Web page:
Billionaire-Edureformer extraordinaire Bill Gates “sat in a gray easy chair” at Clemson University’s Tillman Hall (yes, that Tillman Hall) to pontificate once more on education reform.

Gates soothed the crowd by explaining “that if they get frustrated at the lack of change in American education policy, they should ‘go into a charter school’ to see quality change,” reported Nathaniel Cary.

And, on que, “Gates defended the Common Core,” and of course, “innovation,” before tossing out his old standby: “Improving the quality of teachers across the country is the only way to close the gap for all students, an initiative his foundation supports [read: ‘purchases’], he said.”

Delusion 1: Gates has financed and perpetuated the same accountability policies started in the early 1980s. If there is a “lack of change” in education (and there is), it is very much at Gates’s feet (or enormous wallet).

Delusion 2: School choice, including charter schools and public school choice, has resulted in outcomes that are indistinguishable from traditional public schools, as I detailed in 2010, and as the Center for Public Education concludes in this October 2015 analysis:

In general, we find that school choices work for some students sometimes, are worse for some students sometimes, and are usually no better or worse than traditional public schools. We hope that this report will inform the ongoing conversation about the efficacy of school choice in the nation’s efforts to assure every child is prepared for college, careers and citizenship.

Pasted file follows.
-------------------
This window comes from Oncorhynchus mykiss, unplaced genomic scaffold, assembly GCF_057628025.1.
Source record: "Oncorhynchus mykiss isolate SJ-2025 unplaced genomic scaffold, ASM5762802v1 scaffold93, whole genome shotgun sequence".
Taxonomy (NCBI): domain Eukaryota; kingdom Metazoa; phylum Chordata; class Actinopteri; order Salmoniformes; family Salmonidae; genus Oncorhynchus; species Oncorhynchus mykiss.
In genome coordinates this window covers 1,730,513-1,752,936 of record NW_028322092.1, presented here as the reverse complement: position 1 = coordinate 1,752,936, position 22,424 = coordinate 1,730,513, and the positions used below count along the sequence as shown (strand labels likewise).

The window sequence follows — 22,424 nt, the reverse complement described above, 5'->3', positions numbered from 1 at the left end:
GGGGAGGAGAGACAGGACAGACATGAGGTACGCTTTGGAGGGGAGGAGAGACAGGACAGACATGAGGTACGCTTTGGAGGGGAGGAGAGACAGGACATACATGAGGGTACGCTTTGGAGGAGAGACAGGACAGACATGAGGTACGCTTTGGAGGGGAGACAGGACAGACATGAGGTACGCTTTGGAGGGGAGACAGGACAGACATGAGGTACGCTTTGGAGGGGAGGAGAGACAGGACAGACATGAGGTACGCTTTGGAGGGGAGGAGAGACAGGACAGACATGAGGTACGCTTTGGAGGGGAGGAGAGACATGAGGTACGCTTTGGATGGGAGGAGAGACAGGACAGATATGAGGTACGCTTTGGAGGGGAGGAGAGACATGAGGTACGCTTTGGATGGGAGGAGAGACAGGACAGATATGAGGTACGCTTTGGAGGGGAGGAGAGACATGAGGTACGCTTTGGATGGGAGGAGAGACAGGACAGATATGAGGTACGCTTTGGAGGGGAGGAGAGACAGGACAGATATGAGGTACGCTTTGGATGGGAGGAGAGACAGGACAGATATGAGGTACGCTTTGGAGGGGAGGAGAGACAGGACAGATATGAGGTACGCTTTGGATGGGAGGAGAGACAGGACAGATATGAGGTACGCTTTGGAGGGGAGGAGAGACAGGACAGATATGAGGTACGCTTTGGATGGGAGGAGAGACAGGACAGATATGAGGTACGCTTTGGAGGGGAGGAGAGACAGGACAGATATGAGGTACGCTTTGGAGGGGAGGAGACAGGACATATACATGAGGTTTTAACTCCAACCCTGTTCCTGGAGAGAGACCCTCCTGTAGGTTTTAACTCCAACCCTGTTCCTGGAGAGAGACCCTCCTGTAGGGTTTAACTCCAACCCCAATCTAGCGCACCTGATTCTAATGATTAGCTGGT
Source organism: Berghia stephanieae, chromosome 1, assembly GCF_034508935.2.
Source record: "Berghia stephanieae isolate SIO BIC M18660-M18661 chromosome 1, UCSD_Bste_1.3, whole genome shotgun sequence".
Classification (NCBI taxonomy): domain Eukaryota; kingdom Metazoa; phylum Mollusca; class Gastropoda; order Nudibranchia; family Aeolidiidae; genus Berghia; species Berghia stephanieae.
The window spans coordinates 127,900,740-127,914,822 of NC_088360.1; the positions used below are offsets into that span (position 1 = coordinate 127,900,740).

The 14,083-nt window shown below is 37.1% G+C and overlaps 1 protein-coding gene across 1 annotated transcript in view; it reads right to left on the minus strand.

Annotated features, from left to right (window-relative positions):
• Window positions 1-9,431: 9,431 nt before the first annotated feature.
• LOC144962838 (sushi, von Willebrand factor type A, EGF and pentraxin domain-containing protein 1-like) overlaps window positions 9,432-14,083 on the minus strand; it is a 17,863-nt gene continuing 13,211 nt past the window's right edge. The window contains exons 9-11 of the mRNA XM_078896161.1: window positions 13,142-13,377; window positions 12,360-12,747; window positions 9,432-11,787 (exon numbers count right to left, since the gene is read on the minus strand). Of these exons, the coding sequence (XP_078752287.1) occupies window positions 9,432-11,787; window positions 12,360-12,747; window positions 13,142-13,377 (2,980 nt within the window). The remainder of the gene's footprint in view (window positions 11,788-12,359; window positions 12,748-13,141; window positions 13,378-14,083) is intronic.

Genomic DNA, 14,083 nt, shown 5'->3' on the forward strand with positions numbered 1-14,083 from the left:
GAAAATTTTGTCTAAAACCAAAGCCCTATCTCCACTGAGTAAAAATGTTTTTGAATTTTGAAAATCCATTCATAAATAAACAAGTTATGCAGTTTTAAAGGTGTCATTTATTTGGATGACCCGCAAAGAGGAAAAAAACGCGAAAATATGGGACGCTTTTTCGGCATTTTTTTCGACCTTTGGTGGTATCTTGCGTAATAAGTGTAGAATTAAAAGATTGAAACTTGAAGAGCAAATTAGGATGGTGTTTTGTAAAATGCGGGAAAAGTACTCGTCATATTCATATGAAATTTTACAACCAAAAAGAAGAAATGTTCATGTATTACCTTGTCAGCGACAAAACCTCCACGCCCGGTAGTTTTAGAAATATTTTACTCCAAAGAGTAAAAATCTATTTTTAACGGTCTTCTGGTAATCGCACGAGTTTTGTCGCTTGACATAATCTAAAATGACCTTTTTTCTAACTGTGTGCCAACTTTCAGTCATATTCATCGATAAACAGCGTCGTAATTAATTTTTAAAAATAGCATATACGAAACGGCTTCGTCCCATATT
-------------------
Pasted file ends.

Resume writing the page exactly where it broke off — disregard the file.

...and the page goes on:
Delusion 3: After thirty-plus years of education accountability driven by ever-new standards and ever-new high-stakes testing, what does the research reveal?:

There is, for example, no evidence that states within the U.S. score higher or lower on the NAEP based on the rigor of their state standards. Similarly, international test data show no pronounced test score advantage on the basis of the presence or absence of national standards. Further, the wave of high-stakes testing associated with No Child Left Behind (NCLB) has resulted in the “dumbing down” and narrowing of the curriculum….

As the absence or presence of rigorous or national standards says nothing about equity, educational quality, or the provision of adequate educational services, there is no reason to expect CCSS or any other standards initiative to be an effective educational reform by itself.